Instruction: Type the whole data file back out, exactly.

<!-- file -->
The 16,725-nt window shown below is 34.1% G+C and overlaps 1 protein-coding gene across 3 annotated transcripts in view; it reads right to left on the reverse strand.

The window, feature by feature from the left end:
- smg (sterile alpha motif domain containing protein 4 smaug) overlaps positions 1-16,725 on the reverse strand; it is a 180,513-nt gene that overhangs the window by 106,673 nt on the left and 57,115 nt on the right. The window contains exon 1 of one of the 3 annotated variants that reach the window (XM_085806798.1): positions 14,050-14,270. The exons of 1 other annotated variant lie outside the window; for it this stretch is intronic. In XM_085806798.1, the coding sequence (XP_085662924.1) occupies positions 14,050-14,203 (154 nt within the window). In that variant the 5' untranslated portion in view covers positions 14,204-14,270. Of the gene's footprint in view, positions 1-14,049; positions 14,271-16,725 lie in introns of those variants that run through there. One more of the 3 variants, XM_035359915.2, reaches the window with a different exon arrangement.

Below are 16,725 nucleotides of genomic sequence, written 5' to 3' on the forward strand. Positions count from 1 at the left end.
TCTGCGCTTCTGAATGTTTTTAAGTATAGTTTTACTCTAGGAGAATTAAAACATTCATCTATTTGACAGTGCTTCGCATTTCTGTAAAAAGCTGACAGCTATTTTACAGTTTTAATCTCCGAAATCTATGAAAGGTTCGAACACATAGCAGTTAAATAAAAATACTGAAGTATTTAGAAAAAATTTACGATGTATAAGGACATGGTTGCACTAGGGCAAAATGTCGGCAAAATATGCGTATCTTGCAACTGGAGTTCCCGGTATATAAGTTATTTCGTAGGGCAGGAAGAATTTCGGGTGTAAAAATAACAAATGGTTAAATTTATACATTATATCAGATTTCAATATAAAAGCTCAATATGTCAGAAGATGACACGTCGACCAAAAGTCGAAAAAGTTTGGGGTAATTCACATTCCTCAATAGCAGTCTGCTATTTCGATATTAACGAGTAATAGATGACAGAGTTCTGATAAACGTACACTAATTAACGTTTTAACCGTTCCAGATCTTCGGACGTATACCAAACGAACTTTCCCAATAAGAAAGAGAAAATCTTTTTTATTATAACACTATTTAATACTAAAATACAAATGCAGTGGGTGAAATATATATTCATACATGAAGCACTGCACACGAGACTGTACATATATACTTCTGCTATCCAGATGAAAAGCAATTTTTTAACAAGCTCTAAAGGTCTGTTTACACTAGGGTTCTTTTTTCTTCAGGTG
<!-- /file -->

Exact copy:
The 16,725-nt window shown below is 34.1% G+C and overlaps 1 protein-coding gene across 3 annotated transcripts in view; it reads right to left on the reverse strand.

The window, feature by feature from the left end:
- smg (sterile alpha motif domain containing protein 4 smaug) overlaps positions 1-16,725 on the reverse strand; it is a 180,513-nt gene that overhangs the window by 106,673 nt on the left and 57,115 nt on the right. The window contains exon 1 of one of the 3 annotated variants that reach the window (XM_085806798.1): positions 14,050-14,270. The exons of 1 other annotated variant lie outside the window; for it this stretch is intronic. In XM_085806798.1, the coding sequence (XP_085662924.1) occupies positions 14,050-14,203 (154 nt within the window). In that variant the 5' untranslated portion in view covers positions 14,204-14,270. Of the gene's footprint in view, positions 1-14,049; positions 14,271-16,725 lie in introns of those variants that run through there. One more of the 3 variants, XM_035359915.2, reaches the window with a different exon arrangement.

Below are 16,725 nucleotides of genomic sequence, written 5' to 3' on the forward strand. Positions count from 1 at the left end.
TCTGCGCTTCTGAATGTTTTTAAGTATAGTTTTACTCTAGGAGAATTAAAACATTCATCTATTTGACAGTGCTTCGCATTTCTGTAAAAAGCTGACAGCTATTTTACAGTTTTAATCTCCGAAATCTATGAAAGGTTCGAACACATAGCAGTTAAATAAAAATACTGAAGTATTTAGAAAAAATTTACGATGTATAAGGACATGGTTGCACTAGGGCAAAATGTCGGCAAAATATGCGTATCTTGCAACTGGAGTTCCCGGTATATAAGTTATTTCGTAGGGCAGGAAGAATTTCGGGTGTAAAAATAACAAATGGTTAAATTTATACATTATATCAGATTTCAATATAAAAGCTCAATATGTCAGAAGATGACACGTCGACCAAAAGTCGAAAAAGTTTGGGGTAATTCACATTCCTCAATAGCAGTCTGCTATTTCGATATTAACGAGTAATAGATGACAGAGTTCTGATAAACGTACACTAATTAACGTTTTAACCGTTCCAGATCTTCGGACGTATACCAAACGAACTTTCCCAATAAGAAAGAGAAAATCTTTTTTATTATAACACTATTTAATACTAAAATACAAATGCAGTGGGTGAAATATATATTCATACATGAAGCACTGCACACGAGACTGTACATATATACTTCTGCTATCCAGATGAAAAGCAATTTTTTAACAAGCTCTAAAGGTCTGTTTACACTAGGGTTCTTTTTTCTTCAGGTG